Home > News Release > News Archive > 2008 > Optical Nanoscale Pool-on-Surface Design for Control Sensing Recognition of Multiple Cations

Optical Nanoscale Pool-on-Surface Design for Control Sensing Recognition of Multiple Cations

Innovative Materials Engineering Laboratory, Nano-dynamic Materials Designs Group, NIMS
Sherif A. El-Safty

Research Center for Compact Chemical Process (CCP), AIST
Adel A. Ismal, Hideyuki Matsunaga, Takaaki Hanaoka and Fujio Mizukami

Researchers of NIMS and AIST report a simple yet general method that they called the "building-blocks" approach of optical chemical nanosensors.

Abstract

Human health risks associated with the increased release of toxic metals have drawn attention to their vectors of presentation. In addition, there is an increasing interest in determination hazardous heavy metals at trace level, because they are definitely highly toxic for biological systems, with mutagenic and potential carcinogenic properties. To the best of our knowledge, no general design for optical nanosensor arrays has been reported that incorporates simplicity in terms of fabrication time and low-cost materials but still retains sensitivity and fast-response detection of multiple toxic cations. Thus, general design of optical chemical nanosensors is needed to develop efficient sensing systems with high flexibility, and low capital cost for control recognition of toxic analytes. Here, we extensively report a simple yet general method that we called the "building-blocks" approach of optical chemical nanosensors. This design strategy is an approach based on a dense pattern of immobilized hydrophobic and hydrophilic molecular receptors with intrinsic mobility via extremely robust constructed sequences onto 3D nanoscale structures without the common use of silane- or thiol-coupling coupling agents (Scheme 1).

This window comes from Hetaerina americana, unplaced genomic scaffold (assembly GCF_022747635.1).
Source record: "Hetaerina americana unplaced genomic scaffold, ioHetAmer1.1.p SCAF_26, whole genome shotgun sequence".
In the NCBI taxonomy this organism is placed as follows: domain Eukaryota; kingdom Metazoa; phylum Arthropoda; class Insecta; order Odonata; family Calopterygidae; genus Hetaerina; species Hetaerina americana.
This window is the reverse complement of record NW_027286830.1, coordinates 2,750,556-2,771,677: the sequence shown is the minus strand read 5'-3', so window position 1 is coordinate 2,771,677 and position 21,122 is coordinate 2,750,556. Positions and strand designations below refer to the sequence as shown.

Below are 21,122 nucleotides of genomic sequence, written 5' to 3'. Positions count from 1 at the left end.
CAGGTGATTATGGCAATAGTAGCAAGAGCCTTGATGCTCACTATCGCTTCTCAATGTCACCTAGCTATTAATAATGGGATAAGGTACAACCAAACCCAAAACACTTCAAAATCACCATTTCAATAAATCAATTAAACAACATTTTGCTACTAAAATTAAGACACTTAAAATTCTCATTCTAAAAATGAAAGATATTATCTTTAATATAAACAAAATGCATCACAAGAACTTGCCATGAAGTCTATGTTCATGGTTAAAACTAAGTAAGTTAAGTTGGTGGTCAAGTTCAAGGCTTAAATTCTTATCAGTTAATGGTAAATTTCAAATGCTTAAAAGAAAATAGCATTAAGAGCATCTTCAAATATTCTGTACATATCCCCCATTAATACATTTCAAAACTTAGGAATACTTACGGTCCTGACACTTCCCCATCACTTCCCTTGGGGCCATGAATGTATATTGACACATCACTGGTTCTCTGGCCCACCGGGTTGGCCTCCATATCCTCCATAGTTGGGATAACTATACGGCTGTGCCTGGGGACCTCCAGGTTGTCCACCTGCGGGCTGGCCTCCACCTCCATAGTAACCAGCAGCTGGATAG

"Scheme 1Pool-on-Surface design for optical chemical" Image

Scheme 1
Pool-on-Surface design for optical chemical


"Fig. 1Simple naked-eye detection of ultra-traces of toxic [CrVI] ions in water waste" Image

Fig. 1
Simple naked-eye detection of ultra-traces of toxic [CrVI] ions in water waste



To extend the applicability of this approach, a variety of nanoscale pore geometry and shape, and particle morphology was used as carriers to sensitive and selective discrimination of trace level of toxic analytes. A key advantage in this approach is the ability to create highly accessible, flexible, and fine-tuned surface probes that make the character of the sensing systems likely to be pool-on-surface in which high flux of the metal analytes across the indicator molecules is rapidly achieved. Evidence for the fidelity of control design of optical nanosensors was that the "pool-on-surface" sensing systems exhibited efficient recognition and signaling of multiple metal Cr(VI), Pb(II), Co(II), and Pd(II) ions (Fig. 1). Key to our development design is that although these chromophore moieties are used for sensing recognition of metal ions in solution up to ~10-6-10-7 mol/dm3, our nanosenors enabled to create sensing system responses with revisable, selective and sensitive recognition of wide range of detectable ions down to sub-picomolar (~10-11 mol/dm3), for first time, in rapid sensing responses (in the order of seconds).

This article was published on-line by Advanced Functional Materials on May 15, 2008